This little-known company may give Epidiolex a run for its money

When a groundbreaking anti-epileptic drug, Epidiolex was launched in late 2018, it was a historic event.  Epidiolex was the first cannabis drug ever to be approved by the FDA.

What’s more, Wall Street analysts predicted it would be a “blockbuster.”

Blockbusters are drugs that generate sales of $1 billion or more per year.  Fewer than 1% of the 20,000+ drugs on the market today have achieved blockbuster status.[1]

They are the holy grail for both pharmaceutical companies and investors, and they can make the fortunes of both.

On its release, JPMorgan forecasted that Epidiolex sales would reach $1 billion by 2023.[2]  BofA went on to predict annual sales would hit $2.5 billion by 2027.[3]

That small biotech with less than $10 million in annual revenue would have the next blockbuster drug – and the drug would be a simple concoction of cannabidiol (CBD), one of the two main active constituents of cannabis – caught the attention of investors across the globe.

The blockbuster forecast was especially surprising since Epidiolex may suffer the same problem that plagues nearly every developer of orally consumed CBD products – poor bioavailability.

Solving CBD’s big bioavailability problem

Bioavailability refers to the amount of an active substance that is absorbed into the system to reach its therapeutic target.  When the active compounds of cannabis, either CBD or THC, are taken orally, only about 15% of those metabolites are absorbed into the bloodstream.[4]

The majority are passed out of the body as waste, meaning that the vast part of every dose never reaches its therapeutic target.  That may even be the case with FDA-approved Epidiolex, which is taken as a liquid that is administered orally via syringe.

With the global cannabis-based pharmaceuticals market expected to reach $50 billion by 2029, bioavailability is a problem in need of an immediate remedy.[5]  And one little-known drug developer may have the solution.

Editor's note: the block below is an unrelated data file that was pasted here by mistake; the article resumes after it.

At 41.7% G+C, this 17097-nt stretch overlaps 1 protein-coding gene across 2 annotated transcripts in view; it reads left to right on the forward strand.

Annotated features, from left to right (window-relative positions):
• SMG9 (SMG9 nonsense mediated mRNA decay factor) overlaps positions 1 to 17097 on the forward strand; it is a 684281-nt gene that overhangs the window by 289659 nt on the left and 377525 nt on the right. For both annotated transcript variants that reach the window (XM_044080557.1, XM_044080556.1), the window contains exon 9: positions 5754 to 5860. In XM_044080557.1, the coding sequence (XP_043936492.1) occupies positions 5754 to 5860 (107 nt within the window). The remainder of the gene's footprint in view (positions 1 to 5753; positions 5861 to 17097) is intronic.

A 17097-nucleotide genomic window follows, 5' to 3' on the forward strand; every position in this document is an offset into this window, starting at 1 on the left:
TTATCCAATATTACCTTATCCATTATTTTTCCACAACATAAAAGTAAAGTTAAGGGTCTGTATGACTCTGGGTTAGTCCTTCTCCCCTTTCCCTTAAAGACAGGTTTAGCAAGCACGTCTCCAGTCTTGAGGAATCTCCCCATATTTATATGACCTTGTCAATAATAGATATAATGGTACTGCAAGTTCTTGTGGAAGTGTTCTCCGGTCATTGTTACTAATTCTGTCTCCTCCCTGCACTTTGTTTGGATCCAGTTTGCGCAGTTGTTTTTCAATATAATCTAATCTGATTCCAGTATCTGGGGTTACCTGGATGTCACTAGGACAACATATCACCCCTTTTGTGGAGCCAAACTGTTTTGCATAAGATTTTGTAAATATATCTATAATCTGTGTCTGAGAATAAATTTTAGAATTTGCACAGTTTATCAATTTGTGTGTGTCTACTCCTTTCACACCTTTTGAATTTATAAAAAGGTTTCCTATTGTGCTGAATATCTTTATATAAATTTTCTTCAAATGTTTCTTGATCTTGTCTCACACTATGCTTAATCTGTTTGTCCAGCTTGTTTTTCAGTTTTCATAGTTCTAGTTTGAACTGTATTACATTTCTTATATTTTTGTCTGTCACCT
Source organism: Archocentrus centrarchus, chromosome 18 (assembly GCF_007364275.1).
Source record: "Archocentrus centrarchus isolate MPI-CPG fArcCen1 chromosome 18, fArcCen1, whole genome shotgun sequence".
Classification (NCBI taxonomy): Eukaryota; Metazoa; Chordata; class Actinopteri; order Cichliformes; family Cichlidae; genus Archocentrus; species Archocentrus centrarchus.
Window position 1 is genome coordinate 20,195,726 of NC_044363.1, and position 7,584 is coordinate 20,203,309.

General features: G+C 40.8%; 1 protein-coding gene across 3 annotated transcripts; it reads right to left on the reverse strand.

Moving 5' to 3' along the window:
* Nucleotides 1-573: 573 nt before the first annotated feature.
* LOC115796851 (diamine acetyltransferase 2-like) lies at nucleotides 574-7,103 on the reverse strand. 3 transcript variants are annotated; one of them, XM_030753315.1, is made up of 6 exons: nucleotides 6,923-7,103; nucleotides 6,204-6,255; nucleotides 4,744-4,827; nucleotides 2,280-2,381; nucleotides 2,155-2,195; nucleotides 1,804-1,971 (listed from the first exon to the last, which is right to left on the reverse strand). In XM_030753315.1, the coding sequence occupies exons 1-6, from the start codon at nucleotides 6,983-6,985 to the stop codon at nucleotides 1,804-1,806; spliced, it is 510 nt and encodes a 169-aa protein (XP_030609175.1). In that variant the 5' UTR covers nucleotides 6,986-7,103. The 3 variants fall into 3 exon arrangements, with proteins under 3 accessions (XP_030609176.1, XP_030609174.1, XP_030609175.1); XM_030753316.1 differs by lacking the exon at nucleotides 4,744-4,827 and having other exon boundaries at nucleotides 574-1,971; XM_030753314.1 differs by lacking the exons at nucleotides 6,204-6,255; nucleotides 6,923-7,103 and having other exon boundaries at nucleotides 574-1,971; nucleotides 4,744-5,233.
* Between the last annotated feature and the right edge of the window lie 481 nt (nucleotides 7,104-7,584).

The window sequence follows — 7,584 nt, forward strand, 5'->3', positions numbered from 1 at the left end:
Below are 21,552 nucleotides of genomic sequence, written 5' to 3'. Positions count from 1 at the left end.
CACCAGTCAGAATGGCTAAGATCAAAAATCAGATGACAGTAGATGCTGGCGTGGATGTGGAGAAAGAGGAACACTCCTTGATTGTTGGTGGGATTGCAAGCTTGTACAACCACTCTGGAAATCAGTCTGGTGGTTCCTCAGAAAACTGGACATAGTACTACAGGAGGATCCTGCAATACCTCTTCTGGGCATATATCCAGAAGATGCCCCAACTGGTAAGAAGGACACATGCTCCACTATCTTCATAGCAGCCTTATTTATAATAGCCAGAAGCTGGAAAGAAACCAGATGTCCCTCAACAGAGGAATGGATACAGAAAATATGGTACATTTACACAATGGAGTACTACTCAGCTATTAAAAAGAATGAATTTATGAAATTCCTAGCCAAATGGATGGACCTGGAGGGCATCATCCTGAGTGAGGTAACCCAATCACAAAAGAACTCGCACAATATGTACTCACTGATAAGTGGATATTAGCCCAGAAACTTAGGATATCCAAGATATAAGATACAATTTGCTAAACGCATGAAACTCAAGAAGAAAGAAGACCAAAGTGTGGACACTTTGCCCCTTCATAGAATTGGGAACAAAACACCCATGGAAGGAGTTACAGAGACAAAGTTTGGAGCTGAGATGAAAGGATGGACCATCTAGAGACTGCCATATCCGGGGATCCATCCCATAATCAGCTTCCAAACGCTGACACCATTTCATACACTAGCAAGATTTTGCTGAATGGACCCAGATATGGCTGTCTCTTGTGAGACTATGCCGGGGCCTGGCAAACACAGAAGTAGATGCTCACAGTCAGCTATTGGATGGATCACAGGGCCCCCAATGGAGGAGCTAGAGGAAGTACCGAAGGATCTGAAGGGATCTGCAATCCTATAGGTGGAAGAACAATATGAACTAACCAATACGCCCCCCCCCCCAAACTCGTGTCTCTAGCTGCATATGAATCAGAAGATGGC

Advanced technology to improve bioavailability

We’ve located a little-known developer of advanced drug delivery technologies, with a focus on off-patent drugs and cannabis-based products.

It’s a unique business model that allows the company to rapidly bring essential drugs onto the market is significantly more efficient dosage forms without the burdensome time and expense of full clinical trials.[6] The FDA currently lists more than 300 off-patent drugs for which there is no approved generic version.[7]

The company has also developed and patented several novel drug delivery technologies, including sublingual (under the tongue) and transdermal (on the skin) thin films.  Thin films are emerging as the future of drug delivery because of their many advantages, including superior bioavailability and ease of administration.

Analysis from Market Data Forecast reports that the global thin-film market will grow at 9% CAGR to reach $29.2 billion by 2025, an increase of more than $10 billion over today.[1]  The report states that “the growing demand for efficient drug delivery systems has amplified the uptake of thin-film drugs due to their efficiency and effectiveness.”

10 to 20 times more CBD bioavailability

With the massive expected growth of the pharmaceutical cannabis market and the sad state of current cannabis bioavailability, one company that’s currently trading for under $3, saw a timely opportunity.

To that end, they have developed a sublingual thin film cannabinoid dosage form that the company reports “may yield as much as a 10- to 20-fold increase in bioavailability of CBD over existing oil delivery methods.”[2]

A therapeutic CBD product with that magnitude of efficiency is well beyond even what other sublingual thin-film technologies have been able to achieve.

Placed under the tongue, these thin films allow its CBD formulation to enter the circulatory system directly by absorption through the mucus membranes.  This means they bypass the harsh conditions of the stomach and deliver a significantly larger proportion of active compound per dose than swallowed CBD, whether it’s in pill, liquid, or edible form.